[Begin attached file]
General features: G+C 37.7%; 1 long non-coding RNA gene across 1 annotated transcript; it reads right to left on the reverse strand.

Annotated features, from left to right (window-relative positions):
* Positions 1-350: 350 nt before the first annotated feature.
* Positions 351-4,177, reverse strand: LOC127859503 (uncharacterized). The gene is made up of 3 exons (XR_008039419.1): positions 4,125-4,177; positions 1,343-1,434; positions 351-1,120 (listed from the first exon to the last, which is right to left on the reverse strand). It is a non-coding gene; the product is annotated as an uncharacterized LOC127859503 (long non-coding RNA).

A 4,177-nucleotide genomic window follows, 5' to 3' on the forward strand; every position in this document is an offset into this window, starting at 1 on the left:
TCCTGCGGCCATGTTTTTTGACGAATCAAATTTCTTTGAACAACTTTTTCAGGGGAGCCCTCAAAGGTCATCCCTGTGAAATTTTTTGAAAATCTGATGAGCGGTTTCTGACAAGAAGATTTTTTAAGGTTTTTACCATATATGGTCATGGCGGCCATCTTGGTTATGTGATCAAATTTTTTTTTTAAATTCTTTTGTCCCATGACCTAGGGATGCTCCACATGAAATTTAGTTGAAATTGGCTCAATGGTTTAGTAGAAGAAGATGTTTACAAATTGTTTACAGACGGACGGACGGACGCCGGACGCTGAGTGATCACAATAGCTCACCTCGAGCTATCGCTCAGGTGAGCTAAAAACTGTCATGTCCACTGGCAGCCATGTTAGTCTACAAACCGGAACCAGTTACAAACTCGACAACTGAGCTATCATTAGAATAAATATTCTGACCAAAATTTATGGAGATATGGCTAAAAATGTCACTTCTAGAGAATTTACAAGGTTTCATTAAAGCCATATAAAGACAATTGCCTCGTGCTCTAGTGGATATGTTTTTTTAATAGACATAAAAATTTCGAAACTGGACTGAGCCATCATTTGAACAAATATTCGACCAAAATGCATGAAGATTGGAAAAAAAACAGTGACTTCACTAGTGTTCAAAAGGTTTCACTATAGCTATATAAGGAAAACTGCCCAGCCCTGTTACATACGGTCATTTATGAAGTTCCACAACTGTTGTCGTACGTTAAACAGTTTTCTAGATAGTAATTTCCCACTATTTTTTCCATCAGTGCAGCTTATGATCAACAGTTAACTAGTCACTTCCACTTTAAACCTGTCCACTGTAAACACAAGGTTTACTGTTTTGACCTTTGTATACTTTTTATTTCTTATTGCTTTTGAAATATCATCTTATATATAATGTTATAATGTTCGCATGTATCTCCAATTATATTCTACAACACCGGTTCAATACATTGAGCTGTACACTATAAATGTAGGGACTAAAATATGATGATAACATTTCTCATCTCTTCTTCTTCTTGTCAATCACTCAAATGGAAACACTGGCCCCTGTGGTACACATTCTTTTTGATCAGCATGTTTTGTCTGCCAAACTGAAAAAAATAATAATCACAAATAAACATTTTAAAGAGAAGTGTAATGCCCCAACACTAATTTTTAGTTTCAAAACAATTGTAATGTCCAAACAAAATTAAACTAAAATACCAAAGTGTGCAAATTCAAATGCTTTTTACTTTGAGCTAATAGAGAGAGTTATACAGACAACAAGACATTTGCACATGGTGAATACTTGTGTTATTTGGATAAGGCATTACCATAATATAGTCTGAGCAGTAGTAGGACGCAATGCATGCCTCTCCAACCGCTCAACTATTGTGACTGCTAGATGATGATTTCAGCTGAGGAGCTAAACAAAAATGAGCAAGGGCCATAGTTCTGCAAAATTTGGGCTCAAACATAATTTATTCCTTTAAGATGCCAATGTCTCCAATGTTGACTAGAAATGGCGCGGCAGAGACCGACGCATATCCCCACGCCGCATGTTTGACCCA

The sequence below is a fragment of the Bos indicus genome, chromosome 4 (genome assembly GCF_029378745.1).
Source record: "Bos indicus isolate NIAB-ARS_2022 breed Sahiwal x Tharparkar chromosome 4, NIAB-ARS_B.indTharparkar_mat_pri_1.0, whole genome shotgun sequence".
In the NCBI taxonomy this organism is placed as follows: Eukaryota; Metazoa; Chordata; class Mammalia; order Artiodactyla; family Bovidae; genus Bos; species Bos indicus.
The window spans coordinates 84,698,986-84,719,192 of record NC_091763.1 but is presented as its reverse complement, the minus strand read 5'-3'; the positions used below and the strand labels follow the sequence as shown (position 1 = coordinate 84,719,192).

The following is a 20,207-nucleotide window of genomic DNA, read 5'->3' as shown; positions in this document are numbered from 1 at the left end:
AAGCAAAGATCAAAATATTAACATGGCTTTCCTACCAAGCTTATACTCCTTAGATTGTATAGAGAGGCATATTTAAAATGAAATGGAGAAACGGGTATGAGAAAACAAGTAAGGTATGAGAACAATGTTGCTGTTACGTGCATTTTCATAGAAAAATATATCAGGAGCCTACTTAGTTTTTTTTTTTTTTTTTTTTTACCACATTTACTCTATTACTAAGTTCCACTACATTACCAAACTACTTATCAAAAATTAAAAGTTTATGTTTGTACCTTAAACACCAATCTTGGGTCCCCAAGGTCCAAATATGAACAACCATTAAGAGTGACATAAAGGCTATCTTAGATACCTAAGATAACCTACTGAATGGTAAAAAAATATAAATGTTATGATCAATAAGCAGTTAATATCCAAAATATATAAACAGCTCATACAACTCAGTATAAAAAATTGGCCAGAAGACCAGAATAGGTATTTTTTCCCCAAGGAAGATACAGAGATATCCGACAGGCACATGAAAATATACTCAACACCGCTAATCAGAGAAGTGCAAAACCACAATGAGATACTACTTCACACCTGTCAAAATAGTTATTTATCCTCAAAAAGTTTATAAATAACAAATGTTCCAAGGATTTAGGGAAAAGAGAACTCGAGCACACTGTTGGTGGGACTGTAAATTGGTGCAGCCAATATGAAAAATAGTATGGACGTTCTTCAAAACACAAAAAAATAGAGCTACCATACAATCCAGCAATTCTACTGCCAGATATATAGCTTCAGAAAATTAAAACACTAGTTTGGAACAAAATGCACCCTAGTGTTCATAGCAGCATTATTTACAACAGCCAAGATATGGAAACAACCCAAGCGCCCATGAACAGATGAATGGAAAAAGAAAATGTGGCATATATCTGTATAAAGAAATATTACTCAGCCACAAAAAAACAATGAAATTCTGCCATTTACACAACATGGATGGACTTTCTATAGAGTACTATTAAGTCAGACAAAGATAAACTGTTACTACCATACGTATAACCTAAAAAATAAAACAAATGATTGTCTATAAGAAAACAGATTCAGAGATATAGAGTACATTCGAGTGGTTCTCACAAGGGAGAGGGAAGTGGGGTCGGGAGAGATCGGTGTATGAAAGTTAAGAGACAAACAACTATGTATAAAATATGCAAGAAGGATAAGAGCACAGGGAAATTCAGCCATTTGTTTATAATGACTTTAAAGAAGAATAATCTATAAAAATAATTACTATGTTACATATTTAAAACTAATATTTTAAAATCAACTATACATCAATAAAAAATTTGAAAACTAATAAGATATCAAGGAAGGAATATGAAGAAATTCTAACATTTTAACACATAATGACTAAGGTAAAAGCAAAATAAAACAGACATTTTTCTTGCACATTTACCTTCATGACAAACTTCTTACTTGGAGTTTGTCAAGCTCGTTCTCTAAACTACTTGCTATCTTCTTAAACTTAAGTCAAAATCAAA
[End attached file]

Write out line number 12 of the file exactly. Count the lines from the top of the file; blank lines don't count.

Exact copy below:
AAGCAAAGATCAAAATATTAACATGGCTTTCCTACCAAGCTTATACTCCTTAGATTGTATAGAGAGGCATATTTAAAATGAAATGGAGAAACGGGTATGAGAAAACAAGTAAGGTATGAGAACAATGTTGCTGTTACGTGCATTTTCATAGAAAAATATATCAGGAGCCTACTTAGTTTTTTTTTTTTTTTTTTTTTACCACATTTACTCTATTACTAAGTTCCACTACATTACCAAACTACTTATCAAAAATTAAAAGTTTATGTTTGTACCTTAAACACCAATCTTGGGTCCCCAAGGTCCAAATATGAACAACCATTAAGAGTGACATAAAGGCTATCTTAGATACCTAAGATAACCTACTGAATGGTAAAAAAATATAAATGTTATGATCAATAAGCAGTTAATATCCAAAATATATAAACAGCTCATACAACTCAGTATAAAAAATTGGCCAGAAGACCAGAATAGGTATTTTTTCCCCAAGGAAGATACAGAGATATCCGACAGGCACATGAAAATATACTCAACACCGCTAATCAGAGAAGTGCAAAACCACAATGAGATACTACTTCACACCTGTCAAAATAGTTATTTATCCTCAAAAAGTTTATAAATAACAAATGTTCCAAGGATTTAGGGAAAAGAGAACTCGAGCACACTGTTGGTGGGACTGTAAATTGGTGCAGCCAATATGAAAAATAGTATGGACGTTCTTCAAAACACAAAAAAATAGAGCTACCATACAATCCAGCAATTCTACTGCCAGATATATAGCTTCAGAAAATTAAAACACTAGTTTGGAACAAAATGCACCCTAGTGTTCATAGCAGCATTATTTACAACAGCCAAGATATGGAAACAACCCAAGCGCCCATGAACAGATGAATGGAAAAAGAAAATGTGGCATATATCTGTATAAAGAAATATTACTCAGCCACAAAAAAACAATGAAATTCTGCCATTTACACAACATGGATGGACTTTCTATAGAGTACTATTAAGTCAGACAAAGATAAACTGTTACTACCATACGTATAACCTAAAAAATAAAACAAATGATTGTCTATAAGAAAACAGATTCAGAGATATAGAGTACATTCGAGTGGTTCTCACAAGGGAGAGGGAAGTGGGGTCGGGAGAGATCGGTGTATGAAAGTTAAGAGACAAACAACTATGTATAAAATATGCAAGAAGGATAAGAGCACAGGGAAATTCAGCCATTTGTTTATAATGACTTTAAAGAAGAATAATCTATAAAAATAATTACTATGTTACATATTTAAAACTAATATTTTAAAATCAACTATACATCAATAAAAAATTTGAAAACTAATAAGATATCAAGGAAGGAATATGAAGAAATTCTAACATTTTAACACATAATGACTAAGGTAAAAGCAAAATAAAACAGACATTTTTCTTGCACATTTACCTTCATGACAAACTTCTTACTTGGAGTTTGTCAAGCTCGTTCTCTAAACTACTTGCTATCTTCTTAAACTTAAGTCAAAATCAAA